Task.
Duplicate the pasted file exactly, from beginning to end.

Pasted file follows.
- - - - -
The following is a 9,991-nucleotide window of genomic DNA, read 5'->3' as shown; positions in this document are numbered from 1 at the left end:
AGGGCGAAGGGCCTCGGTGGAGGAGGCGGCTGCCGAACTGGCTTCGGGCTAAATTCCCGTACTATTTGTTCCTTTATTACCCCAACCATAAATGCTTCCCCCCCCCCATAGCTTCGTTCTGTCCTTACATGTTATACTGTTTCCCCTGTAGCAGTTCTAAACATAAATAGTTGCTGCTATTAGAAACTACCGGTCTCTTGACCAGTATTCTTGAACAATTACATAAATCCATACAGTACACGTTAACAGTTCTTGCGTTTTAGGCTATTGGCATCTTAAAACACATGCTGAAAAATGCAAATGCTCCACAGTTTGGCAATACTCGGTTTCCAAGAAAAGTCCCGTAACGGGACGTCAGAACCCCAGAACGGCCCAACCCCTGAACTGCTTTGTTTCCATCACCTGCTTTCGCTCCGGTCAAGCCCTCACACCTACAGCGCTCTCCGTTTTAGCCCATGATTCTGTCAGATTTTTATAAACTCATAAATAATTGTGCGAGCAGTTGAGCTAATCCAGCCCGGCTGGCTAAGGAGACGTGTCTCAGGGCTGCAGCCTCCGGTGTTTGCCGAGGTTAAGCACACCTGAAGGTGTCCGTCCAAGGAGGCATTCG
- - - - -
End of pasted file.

The following is a 9,991-nucleotide window of genomic DNA, read 5'->3' as shown; positions in this document are numbered from 1 at the left end:
AGGGCGAAGGGCCTCGGTGGAGGAGGCGGCTGCCGAACTGGCTTCGGGCTAAATTCCCGTACTATTTGTTCCTTTATTACCCCAACCATAAATGCTTCCCCCCCCCCATAGCTTCGTTCTGTCCTTACATGTTATACTGTTTCCCCTGTAGCAGTTCTAAACATAAATAGTTGCTGCTATTAGAAACTACCGGTCTCTTGACCAGTATTCTTGAACAATTACATAAATCCATACAGTACACGTTAACAGTTCTTGCGTTTTAGGCTATTGGCATCTTAAAACACATGCTGAAAAATGCAAATGCTCCACAGTTTGGCAATACTCGGTTTCCAAGAAAAGTCCCGTAACGGGACGTCAGAACCCCAGAACGGCCCAACCCCTGAACTGCTTTGTTTCCATCACCTGCTTTCGCTCCGGTCAAGCCCTCACACCTACAGCGCTCTCCGTTTTAGCCCATGATTCTGTCAGATTTTTATAAACTCATAAATAATTGTGCGAGCAGTTGAGCTAATCCAGCCCGGCTGGCTAAGGAGACGTGTCTCAGGGCTGCAGCCTCCGGTGTTTGCCGAGGTTAAGCACACCTGAAGGTGTCCGTCCAAGGAGGCATTCG